A Bridge to Practice
When internationally educated physical therapists (IEPTs) come to Canada, the road to becoming licensed can be complex and overwhelming. The Ontario Internationally Educated Physical Therapy Bridging (OIEPB) program, hosted by the University of Toronto's Department of Physical Therapy, helps IEPTs navigate the system, prepare for their licensing exams, and gain experience working in the Canadian healthcare system. Writer Alyson Musial sat down with 2014 OIEPB alumna Tathiana Santana Shiguemoto to learn about her journey to becoming a licensed physiotherapist in Canada.
What brought you to Canada?
I grew up in Sao Paulo, Brazil. In 2011 my husband was transferred from his job in Sao Paulo to Toronto. It was a temporary transfer at first; we viewed it as an opportunity to gain some experience abroad. I was excited to learn English! When my husband was offered a permanent position, we decided we love Canada and wanted to stay. My next step was to figure out how to become a licensed physiotherapist in Ontario.
Tell us about some of the challenges you faced.
I really loved my career in Sao Paulo. My focus was cardiorespiratory rehabilitation and pediatrics. I was also involved in cardiorespiratory rehabilitation research, and had published books on the topic. It was hard to think of re-starting a career I had already established in Brazil. Earning a license to practice in Canada is a complex process, and I was still learning English! I also struggled with leaving my family and friends back home. Starting over was very exciting, but there were so many new things…it was very overwhelming!
What was your experience with the OIEPB program?
The bridging program was so important for me. At the time, my English was poor and I was very shy. It helped me prepare for my Physiotherapy Competency Exam (PCE), which you must pass to be able to practice in Canada. The bridging program also involves two one-month placements, which gave me work experience in the Canadian healthcare system. I completed placements at Toronto Western Hospital and St. Johns Rehab Hospital. I found these placements very challenging, but I had the support of the bridging program and my classmates. The professors and clinical instructors were really there for me. Afterwards, they even helped me prepare my resume and interview skills. I could not have accomplished all this on my own.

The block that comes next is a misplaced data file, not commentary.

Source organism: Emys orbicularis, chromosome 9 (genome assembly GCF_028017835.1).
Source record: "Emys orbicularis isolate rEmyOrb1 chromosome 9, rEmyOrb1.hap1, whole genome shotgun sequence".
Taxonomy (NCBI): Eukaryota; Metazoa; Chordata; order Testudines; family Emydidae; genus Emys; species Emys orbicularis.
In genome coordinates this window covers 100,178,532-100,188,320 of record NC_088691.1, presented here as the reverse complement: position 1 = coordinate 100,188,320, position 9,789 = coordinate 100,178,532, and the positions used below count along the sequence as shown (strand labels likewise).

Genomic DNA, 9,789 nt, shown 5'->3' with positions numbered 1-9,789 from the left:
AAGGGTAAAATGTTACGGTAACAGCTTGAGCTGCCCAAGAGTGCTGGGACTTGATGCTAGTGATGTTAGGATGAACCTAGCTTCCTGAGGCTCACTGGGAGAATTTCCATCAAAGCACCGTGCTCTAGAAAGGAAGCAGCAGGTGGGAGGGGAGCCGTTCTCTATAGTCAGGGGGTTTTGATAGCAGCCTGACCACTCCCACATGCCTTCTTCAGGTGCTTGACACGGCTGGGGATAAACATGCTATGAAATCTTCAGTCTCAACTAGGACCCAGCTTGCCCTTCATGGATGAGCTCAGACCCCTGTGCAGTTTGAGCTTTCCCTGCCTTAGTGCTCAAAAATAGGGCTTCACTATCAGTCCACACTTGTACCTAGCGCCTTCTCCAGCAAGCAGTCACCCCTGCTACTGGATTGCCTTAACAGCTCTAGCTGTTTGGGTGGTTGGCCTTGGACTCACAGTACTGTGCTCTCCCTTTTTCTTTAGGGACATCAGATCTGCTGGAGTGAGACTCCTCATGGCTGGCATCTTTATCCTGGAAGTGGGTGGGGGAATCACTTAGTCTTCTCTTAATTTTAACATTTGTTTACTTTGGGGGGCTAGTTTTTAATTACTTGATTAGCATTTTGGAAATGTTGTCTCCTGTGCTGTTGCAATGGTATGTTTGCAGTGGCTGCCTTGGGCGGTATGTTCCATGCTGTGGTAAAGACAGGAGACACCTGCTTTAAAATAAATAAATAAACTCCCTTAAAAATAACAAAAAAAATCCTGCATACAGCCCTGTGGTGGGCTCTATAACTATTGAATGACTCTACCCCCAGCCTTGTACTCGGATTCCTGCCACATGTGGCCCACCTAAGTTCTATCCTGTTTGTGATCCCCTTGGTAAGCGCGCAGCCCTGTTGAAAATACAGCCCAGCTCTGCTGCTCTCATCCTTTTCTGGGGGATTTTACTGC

What have you done since graduating from the OIEPB program?
Thanks to the preparation and support from the bridging program, I passed both my written and clinical PCE in 2014. I was so stressed and worried about passing. When I found out I did, I slept for a week before even celebrating—I was exhausted from studying, but so happy!
After taking a short break, I got a job at Mount Sinai Hospital as a physiotherapist in the geriatric and cardiology department, specializing in acute care. I love my job and find it really rewarding! Right now I only work on weekends, because I am pursing my Master's in Physical Therapy at U of T. I am in the Advanced Standing Option program, which is for candidates who have completed a Bachelor of Science in Physical Therapy and are already practicing as a physiotherapist in Canada. I will graduate in 2017, and have a Canadian Master's in Physical Therapy, which is so exciting!
What advice would you give to other IEPTs?
When I left Brazil, my heart was so broken to leave the work that I loved. The process of becoming licensed to practice in Canada takes a lot of hard work, study and dedication, but also support from family and programs like the OIEPB. It took a long time, but I am finally able to practice and research as a physiotherapist in Canada. I think as IEPTs we bring a unique perspective to Canadian healthcare, and we are needed more and more as our population ages.
If you love being a physiotherapist like I do, believe in yourself. It is possible!
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